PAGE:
General Motors Milestones - The First 100 Years

The Automobile Magazine staff
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From a loose collection of start-ups to perhaps the most influential car company in the world came ten decades - 100 years - of history-making events. Here we recount the key markers on GM's century-long ride. Below is our list of more than 100 GM milestones.

1908 William Durant filed organization papers in New Jersey on September 16. Buick, Olds, and GMC forerunner Reliance are added later this year.

1909 Cadillac and Oakland were purchased.

1910 Cadillac introduced closed bodies and Buick built its first truck.

1911 GM was the first car company listed on the New York Stock Exchange.

1912 Electric starter replaced hand cranks on all Cadillacs.

1915 The first mass-produced V-8 engine introduced by Cadillac.

1916 GM's incorporation papers were filed October 13 in Delaware.

1918 Chevrolet, DELCO, and other car related enterprises were added to the fold.

1919 The 1-millionth GM vehicle was sold and GMAC credit was established.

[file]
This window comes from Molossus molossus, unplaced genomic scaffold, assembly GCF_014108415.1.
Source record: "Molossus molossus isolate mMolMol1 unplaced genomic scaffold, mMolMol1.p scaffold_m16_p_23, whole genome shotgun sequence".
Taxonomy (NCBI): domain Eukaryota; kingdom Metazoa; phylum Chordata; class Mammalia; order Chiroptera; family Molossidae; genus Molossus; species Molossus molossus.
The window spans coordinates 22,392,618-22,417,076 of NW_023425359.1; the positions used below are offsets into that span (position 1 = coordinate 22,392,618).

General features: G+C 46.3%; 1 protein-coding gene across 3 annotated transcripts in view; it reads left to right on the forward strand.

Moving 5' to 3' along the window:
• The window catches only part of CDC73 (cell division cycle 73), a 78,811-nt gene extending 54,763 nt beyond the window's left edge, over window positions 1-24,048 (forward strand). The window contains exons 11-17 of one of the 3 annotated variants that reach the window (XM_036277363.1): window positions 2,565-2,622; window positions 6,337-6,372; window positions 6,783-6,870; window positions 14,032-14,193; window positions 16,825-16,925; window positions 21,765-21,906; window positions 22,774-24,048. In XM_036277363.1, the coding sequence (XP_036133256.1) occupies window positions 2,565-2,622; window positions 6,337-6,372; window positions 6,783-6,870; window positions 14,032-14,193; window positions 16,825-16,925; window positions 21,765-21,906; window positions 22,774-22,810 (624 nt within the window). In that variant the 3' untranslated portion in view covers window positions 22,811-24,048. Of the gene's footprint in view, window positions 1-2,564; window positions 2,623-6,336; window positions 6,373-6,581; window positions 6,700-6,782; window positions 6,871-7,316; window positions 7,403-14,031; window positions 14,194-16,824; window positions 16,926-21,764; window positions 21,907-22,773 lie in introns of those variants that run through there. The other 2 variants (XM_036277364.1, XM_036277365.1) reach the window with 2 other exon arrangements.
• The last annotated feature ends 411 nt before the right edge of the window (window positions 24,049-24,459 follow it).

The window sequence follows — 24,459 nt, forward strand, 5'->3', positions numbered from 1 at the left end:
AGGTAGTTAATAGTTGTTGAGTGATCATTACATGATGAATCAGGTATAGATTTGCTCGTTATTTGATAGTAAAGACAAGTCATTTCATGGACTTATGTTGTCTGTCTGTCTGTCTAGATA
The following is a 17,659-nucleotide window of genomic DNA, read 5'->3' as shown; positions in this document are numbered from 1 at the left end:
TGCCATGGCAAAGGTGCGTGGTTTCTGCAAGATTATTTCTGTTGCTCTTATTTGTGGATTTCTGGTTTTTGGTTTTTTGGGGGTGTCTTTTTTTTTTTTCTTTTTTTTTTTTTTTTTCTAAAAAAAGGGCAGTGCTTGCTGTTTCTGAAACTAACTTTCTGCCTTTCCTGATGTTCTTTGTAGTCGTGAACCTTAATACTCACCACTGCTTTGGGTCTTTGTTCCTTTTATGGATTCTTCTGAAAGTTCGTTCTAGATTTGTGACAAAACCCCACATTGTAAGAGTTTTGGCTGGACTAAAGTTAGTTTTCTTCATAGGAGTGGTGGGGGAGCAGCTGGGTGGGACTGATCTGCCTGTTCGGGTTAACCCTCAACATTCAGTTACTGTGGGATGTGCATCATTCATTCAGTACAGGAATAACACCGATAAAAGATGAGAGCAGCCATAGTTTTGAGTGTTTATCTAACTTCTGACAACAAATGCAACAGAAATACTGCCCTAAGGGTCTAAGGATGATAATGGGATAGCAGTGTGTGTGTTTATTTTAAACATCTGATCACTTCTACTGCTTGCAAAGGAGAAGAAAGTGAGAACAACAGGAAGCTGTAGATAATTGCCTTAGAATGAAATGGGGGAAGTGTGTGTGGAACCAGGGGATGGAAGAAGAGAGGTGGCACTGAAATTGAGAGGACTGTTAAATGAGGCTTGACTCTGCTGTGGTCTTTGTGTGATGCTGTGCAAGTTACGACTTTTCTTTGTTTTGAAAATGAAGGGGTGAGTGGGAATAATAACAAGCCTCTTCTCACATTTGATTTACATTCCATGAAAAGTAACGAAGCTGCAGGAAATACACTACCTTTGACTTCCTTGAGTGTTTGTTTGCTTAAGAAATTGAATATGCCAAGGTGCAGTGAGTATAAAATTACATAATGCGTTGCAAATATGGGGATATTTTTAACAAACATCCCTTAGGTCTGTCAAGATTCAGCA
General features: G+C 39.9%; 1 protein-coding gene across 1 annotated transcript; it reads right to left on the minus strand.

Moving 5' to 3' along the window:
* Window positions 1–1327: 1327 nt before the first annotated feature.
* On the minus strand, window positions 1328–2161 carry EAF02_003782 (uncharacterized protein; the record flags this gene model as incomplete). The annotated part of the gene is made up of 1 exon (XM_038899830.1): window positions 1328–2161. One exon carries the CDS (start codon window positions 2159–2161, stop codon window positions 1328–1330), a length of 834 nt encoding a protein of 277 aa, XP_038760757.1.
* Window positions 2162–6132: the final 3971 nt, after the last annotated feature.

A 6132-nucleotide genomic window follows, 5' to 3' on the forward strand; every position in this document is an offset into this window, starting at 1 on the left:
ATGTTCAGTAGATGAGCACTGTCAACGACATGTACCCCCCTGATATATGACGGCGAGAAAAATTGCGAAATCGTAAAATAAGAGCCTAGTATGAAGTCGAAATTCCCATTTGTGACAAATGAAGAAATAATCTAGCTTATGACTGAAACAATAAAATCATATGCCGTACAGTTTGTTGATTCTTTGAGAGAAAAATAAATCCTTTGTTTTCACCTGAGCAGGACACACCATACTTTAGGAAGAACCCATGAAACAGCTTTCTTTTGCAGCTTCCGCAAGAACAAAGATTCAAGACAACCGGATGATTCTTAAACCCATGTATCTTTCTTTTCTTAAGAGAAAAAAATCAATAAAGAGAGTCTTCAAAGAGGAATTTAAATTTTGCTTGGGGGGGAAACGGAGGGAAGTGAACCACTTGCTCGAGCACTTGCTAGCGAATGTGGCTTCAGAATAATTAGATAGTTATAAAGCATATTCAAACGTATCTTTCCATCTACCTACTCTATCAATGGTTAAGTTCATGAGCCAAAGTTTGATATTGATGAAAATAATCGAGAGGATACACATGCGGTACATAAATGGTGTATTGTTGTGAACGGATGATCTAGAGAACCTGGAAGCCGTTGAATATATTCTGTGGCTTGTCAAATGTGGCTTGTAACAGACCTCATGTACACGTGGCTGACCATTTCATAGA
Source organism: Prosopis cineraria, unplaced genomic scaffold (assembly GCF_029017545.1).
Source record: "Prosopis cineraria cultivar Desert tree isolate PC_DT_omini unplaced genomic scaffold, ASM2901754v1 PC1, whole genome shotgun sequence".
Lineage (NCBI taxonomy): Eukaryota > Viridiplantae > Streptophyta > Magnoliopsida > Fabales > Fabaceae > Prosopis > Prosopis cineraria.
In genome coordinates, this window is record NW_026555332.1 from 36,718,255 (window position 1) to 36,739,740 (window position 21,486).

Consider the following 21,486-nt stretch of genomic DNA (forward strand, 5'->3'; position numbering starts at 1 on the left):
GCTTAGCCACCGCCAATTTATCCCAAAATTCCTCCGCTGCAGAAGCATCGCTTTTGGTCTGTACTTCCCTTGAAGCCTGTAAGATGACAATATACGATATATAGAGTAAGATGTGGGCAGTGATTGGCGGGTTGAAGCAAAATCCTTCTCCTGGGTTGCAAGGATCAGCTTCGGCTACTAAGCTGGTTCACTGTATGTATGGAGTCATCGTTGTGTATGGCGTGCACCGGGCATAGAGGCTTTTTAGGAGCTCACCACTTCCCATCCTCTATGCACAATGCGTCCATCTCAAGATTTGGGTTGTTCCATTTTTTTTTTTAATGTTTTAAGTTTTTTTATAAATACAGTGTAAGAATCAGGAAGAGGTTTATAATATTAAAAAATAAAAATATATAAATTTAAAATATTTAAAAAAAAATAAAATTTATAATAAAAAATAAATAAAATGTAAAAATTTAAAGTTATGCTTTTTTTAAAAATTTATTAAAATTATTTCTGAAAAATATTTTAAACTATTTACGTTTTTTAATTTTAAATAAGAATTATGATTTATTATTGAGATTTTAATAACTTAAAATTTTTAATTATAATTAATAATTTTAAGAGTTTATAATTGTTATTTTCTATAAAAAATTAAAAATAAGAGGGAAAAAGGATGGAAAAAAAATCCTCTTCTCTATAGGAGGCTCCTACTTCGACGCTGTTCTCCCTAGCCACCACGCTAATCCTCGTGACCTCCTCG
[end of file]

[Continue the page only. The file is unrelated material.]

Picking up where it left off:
1920 William Durant's reign terminated by losses attributable to recession.

1921 Construction of GM Building in Detroit was completed.

1922 Cadillac introduced the first thermostatic mixture-control carburetor.

1923 Alfred Sloan was appointed president and CEO. Two fruits of GM research were fast-drying lacquer paint and leaded gasoline.

1924 The auto industry's first proving grounds was established in Milford, Michigan.

1925 GM's reach was extended to England (Vauxhall), New Zealand, South Africa, and Brazil.

1926 Purchase of Fisher Body was completed.

1927 Harley Earl was recruited to create and head the auto industry's first in-house design department.

1928 Partial interest in Bendix and Fokker aviation firms were acquired.

1929 The 10 millionth GM vehicle was sold. Cadillac introduced the world's first V-16 engine 60 days after the Wall Street stock market crashed.

1930 Winton (diesel) Engine Manufacturing and Electro-Motive - key parts of what became GM's locomotive business - were acquired.

1931 Portions of Holden's in Australia and Opel in Germany were acquired.

1932 The Oakland brand was renamed Pontiac.

1933 Independent front suspension was introduced by Buick, Cadillac, and Oldsmobile.

1934 GM began front-impact and rollover crash testing. America's first streamlined passenger train was powered by a GM 2-stroke diesel.

1935 The Electro-Motive division was established to manufacture locomotives with diesel-electric series-hybrid drive.

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